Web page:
Lis1 dysfunction leads to traction force reduction and cytoskeletal disorganization during cell migration

Guo Wei Jheng, Sung Sik Hur, Chia Ming Chang, Chun Chieh Wu, Jia Shing Cheng, Hsiao Hui Lee, Bon Chu Chung, Yang-Gao Wang, Keng Hui Lin, Juan C. del Álamo, Shu Chien, Jin Wu Tsai

Research output: Contribution to journalArticle

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Abstract

Cell migration is a critical process during development, tissue repair, and cancer metastasis. It requires complex processes of cell adhesion, cytoskeletal dynamics, and force generation. Lis1 plays an important role in the migration of neurons, fibroblasts and other cell types, and is essential for normal development of the cerebral cortex. Mutations in human LIS1 gene cause classical lissencephaly (smooth brain), resulting from defects in neuronal migration. However, how Lis1 may affect force generation in migrating cells is still not fully understood. Using traction force microscopy (TFM) with live cell imaging to measure cellular traction force in migrating NIH3T3 cells, we showed that Lis1 knockdown (KD) by RNA interference (RNAi) caused reductions in cell migration and traction force against the extracellular matrix (ECM). Immunostaining of cytoskeletal components in Lis1 KD cells showed disorganization of microtubules and actin filaments. Interestingly, focal adhesions at the cell periphery were significantly reduced. These results suggest that Lis1 is important for cellular traction force generation through the regulation of cytoskeleton organization and focal adhesion formation in migrating cells.

Original languageEnglish
Pages (from-to)869-875
Number of pages7
JournalBiochemical and Biophysical Research Communications
Volume497
Issue number3
DOIs
Publication statusPublished - 2018 Mar 11

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Traction
Cell Movement
Adhesion
Cell adhesion
Fibroblasts
Neurons
Actins
Brain
Microscopic examination
Repair
Genes
RNA
Tissue
Focal Adhesions
Imaging techniques
Defects
Lissencephaly
Atomic Force Microscopy
RNA Interference
Cytoskeleton

All Science Journal Classification (ASJC) codes

  • Biophysics
  • Biochemistry
  • Molecular Biology
  • Cell Biology

Cite this

Jheng, Guo Wei ; Hur, Sung Sik ; Chang, Chia Ming ; Wu, Chun Chieh ; Cheng, Jia Shing ; Lee, Hsiao Hui ; Chung, Bon Chu ; Wang, Yang-Gao ; Lin, Keng Hui ; del Álamo, Juan C. ; Chien, Shu ; Tsai, Jin Wu. / Lis1 dysfunction leads to traction force reduction and cytoskeletal disorganization during cell migration. In: Biochemical and Biophysical Research Communications. 2018 ; Vol. 497, No. 3. pp. 869-875.
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Jheng, GW, Hur, SS, Chang, CM, Wu, CC, Cheng, JS, Lee, HH, Chung, BC, Wang, Y-G, Lin, KH, del Álamo, JC, Chien, S & Tsai, JW 2018, 'Lis1 dysfunction leads to traction force reduction and cytoskeletal disorganization during cell migration', Biochemical and Biophysical Research Communications, vol. 497, no. 3, pp. 869-875. https://doi.org/10.1016/j.bbrc.2018.02.151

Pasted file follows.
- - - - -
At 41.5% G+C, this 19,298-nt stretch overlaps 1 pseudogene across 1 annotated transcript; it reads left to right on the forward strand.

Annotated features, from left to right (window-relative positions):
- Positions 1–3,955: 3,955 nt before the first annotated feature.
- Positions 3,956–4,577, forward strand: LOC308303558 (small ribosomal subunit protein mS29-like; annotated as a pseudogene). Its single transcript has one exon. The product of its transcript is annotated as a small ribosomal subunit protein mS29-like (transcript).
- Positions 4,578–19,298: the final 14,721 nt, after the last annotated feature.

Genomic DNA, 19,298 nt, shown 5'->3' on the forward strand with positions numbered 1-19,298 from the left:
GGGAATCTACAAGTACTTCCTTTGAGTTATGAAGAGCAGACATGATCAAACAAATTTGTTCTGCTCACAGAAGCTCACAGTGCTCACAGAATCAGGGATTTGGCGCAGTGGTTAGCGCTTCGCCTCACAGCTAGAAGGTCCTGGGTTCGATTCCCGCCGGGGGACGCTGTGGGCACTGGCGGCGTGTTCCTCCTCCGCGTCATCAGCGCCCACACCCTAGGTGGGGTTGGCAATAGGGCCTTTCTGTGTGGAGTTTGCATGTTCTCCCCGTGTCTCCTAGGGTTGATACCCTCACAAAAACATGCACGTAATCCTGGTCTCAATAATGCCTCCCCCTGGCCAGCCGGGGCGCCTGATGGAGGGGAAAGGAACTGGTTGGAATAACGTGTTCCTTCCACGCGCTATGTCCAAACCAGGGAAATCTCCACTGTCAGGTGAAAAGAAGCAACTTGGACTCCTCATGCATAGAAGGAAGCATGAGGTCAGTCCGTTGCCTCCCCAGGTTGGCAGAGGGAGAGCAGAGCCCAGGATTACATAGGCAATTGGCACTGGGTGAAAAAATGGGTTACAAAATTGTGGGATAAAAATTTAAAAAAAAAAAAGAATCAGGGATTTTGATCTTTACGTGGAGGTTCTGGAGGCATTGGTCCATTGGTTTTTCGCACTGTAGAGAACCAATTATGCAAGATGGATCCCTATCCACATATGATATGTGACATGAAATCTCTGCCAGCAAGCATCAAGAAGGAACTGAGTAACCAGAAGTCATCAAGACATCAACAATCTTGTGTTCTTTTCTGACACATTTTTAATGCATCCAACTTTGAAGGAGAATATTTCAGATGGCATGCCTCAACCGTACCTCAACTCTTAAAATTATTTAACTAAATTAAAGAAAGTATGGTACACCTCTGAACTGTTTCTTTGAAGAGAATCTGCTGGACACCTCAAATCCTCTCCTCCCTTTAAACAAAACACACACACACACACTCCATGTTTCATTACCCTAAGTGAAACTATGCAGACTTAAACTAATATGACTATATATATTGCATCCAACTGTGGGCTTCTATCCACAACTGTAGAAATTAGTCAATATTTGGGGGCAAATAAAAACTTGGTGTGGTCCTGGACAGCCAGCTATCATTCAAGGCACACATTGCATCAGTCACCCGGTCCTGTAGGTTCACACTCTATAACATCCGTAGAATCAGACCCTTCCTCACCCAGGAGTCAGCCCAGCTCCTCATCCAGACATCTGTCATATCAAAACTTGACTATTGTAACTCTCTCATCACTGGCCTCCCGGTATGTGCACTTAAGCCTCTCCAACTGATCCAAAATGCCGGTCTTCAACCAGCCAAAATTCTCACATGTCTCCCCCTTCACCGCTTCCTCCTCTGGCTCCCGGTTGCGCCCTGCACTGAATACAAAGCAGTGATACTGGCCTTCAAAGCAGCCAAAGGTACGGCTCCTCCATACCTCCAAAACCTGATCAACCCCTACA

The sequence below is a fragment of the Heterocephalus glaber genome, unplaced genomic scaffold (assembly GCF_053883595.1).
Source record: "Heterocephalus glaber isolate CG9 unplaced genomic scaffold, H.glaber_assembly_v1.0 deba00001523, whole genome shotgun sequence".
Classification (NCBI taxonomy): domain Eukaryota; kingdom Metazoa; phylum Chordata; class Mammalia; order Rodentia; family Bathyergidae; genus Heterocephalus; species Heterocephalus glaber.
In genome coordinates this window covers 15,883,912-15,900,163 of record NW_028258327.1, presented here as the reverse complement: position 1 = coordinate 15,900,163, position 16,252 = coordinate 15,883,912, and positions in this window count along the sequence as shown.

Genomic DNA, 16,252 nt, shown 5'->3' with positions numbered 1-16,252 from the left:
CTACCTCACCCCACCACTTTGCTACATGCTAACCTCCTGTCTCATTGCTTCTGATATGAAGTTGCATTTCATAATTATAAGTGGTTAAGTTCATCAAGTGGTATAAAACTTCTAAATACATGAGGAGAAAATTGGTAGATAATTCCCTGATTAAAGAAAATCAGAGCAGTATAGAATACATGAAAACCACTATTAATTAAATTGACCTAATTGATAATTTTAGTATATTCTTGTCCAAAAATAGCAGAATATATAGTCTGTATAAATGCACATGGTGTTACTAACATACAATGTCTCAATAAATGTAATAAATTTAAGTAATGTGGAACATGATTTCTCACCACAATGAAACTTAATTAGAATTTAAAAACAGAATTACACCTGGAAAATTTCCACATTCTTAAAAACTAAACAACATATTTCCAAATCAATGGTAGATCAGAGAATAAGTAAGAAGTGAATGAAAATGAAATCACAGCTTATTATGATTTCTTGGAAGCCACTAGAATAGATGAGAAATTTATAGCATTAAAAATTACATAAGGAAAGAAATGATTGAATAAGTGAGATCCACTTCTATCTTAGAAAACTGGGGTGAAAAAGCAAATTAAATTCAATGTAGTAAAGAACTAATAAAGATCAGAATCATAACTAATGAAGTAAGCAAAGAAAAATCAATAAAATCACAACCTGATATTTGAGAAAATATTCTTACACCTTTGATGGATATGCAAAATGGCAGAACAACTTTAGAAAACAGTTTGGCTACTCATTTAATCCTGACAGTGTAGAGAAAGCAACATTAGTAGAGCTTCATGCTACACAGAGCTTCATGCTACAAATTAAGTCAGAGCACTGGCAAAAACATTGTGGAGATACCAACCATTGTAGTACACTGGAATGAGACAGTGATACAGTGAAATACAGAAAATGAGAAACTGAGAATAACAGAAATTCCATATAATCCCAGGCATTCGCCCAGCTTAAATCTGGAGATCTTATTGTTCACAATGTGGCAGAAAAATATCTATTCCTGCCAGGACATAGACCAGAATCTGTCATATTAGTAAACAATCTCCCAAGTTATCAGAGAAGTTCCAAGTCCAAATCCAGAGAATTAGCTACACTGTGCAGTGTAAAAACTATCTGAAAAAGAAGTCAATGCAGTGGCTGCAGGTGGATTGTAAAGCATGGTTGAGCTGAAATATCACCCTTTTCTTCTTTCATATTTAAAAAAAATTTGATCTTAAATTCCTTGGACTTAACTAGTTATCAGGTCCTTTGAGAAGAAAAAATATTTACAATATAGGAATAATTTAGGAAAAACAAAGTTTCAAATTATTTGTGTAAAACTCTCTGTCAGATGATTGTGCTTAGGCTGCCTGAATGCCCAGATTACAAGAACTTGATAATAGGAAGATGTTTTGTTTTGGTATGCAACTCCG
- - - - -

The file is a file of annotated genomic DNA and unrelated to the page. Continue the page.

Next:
Lis1 dysfunction leads to traction force reduction and cytoskeletal disorganization during cell migration. / Jheng, Guo Wei; Hur, Sung Sik; Chang, Chia Ming; Wu, Chun Chieh; Cheng, Jia Shing; Lee, Hsiao Hui; Chung, Bon Chu; Wang, Yang-Gao; Lin, Keng Hui; del Álamo, Juan C.; Chien, Shu; Tsai, Jin Wu.

In: Biochemical and Biophysical Research Communications, Vol. 497, No. 3, 11.03.2018, p. 869-875.

Research output: Contribution to journalArticle

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AU - Jheng, Guo Wei

AU - Hur, Sung Sik

AU - Chang, Chia Ming

AU - Wu, Chun Chieh

AU - Cheng, Jia Shing

AU - Lee, Hsiao Hui

AU - Chung, Bon Chu

AU - Wang, Yang-Gao

AU - Lin, Keng Hui

AU - del Álamo, Juan C.

AU - Chien, Shu

AU - Tsai, Jin Wu

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Y1 - 2018/3/11

N2 - Cell migration is a critical process during development, tissue repair, and cancer metastasis. It requires complex processes of cell adhesion, cytoskeletal dynamics, and force generation. Lis1 plays an important role in the migration of neurons, fibroblasts and other cell types, and is essential for normal development of the cerebral cortex. Mutations in human LIS1 gene cause classical lissencephaly (smooth brain), resulting from defects in neuronal migration. However, how Lis1 may affect force generation in migrating cells is still not fully understood. Using traction force microscopy (TFM) with live cell imaging to measure cellular traction force in migrating NIH3T3 cells, we showed that Lis1 knockdown (KD) by RNA interference (RNAi) caused reductions in cell migration and traction force against the extracellular matrix (ECM). Immunostaining of cytoskeletal components in Lis1 KD cells showed disorganization of microtubules and actin filaments. Interestingly, focal adhesions at the cell periphery were significantly reduced. These results suggest that Lis1 is important for cellular traction force generation through the regulation of cytoskeleton organization and focal adhesion formation in migrating cells.

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